You might have seen Zoe Coombs Marr’s Dave before. His self-titled stand-up show has been touring for the last couple of years, in which he’s been doing good ol’ blokey jokes about the battle between the sexes. Unfortunately, his style of humour has come under fire from some of the more “feminist” among us, so this year Dave’s responding to criticism from the PC police and is trying his hand at some Gaulier-style clowning.
Coombs Marr’s Dave is every hacky stand-up you’ve seen at an open mic night. His jokes are awful and he displays a stunning lack of self-awareness. But there is a vulnerability to Dave. Coombs Marr has done an excellent job of humanising her character, showing us that he’s not such a bad guy – he just finds change a little hard to take. Watching Dave have a go at silent clowning is excruciating and hilarious. He mugs at the audience while a twee soundtrack plays, never managing anything more than a hollow caricature of the style.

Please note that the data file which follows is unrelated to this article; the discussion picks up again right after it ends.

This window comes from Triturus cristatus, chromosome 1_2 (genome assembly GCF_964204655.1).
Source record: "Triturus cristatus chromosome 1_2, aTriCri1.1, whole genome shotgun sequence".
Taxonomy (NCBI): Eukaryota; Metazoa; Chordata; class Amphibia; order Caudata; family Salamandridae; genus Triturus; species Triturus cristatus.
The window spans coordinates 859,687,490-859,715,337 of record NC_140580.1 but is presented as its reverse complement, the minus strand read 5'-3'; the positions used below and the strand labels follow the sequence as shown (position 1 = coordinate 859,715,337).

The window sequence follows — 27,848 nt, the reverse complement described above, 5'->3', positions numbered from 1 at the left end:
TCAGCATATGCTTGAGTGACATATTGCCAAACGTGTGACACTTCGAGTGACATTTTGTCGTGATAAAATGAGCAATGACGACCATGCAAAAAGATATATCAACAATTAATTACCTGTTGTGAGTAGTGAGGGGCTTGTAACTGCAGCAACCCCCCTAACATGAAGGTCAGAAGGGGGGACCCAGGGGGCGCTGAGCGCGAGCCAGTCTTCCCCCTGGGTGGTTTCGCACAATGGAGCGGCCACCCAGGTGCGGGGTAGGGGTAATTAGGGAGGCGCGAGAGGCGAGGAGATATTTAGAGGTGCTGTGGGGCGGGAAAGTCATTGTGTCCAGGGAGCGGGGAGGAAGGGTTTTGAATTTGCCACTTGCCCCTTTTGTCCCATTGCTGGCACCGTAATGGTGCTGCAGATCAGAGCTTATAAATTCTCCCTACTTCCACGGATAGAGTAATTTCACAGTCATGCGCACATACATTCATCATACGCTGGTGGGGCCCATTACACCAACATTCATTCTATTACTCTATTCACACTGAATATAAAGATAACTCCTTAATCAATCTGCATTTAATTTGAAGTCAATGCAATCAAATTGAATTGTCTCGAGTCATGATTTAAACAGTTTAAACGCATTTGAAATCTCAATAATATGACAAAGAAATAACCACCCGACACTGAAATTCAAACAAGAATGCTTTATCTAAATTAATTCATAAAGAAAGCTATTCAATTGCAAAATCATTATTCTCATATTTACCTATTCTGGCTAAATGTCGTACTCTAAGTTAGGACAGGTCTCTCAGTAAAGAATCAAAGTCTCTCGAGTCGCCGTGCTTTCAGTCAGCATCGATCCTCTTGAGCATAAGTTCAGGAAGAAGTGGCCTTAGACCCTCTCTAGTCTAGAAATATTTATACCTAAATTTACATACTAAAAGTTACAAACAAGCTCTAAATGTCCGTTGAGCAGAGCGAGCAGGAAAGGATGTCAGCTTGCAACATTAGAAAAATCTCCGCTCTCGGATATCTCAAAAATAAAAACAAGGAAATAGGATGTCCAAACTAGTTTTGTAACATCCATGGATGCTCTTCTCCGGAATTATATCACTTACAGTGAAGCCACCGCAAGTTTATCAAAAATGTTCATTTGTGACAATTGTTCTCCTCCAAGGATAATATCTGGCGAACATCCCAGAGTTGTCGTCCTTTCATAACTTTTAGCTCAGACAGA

As good as Coombs Marr has been at portraying Dave in the past, she takes it up a notch in Trigger Warning. The show is cleverly layered, providing its own commentary on Coombs Marr’s choices in playing Dave and the place of queer politics and feminist politics in comedy. The relationship between Coombs Marr and Dave is played intelligently, the lines of reality blurred and shifted into an increasingly bizarre maelstrom of confusion. It’s fascinating and funny at the same time. For all its meta-ness, Trigger Warning never feels overwrought or inaccessible. The chaos and gore and silliness balances it out perfectly.
Trigger Warning is an incredible piece of comedy and Coombs Marr’s Barry and Gibbo wins are very well-deserved. It’s very much sold out now, so keep an eye out for whatever Coombs Marr does next.
Trigger Warning is on at the Victoria Hotel Acacia Room until April 17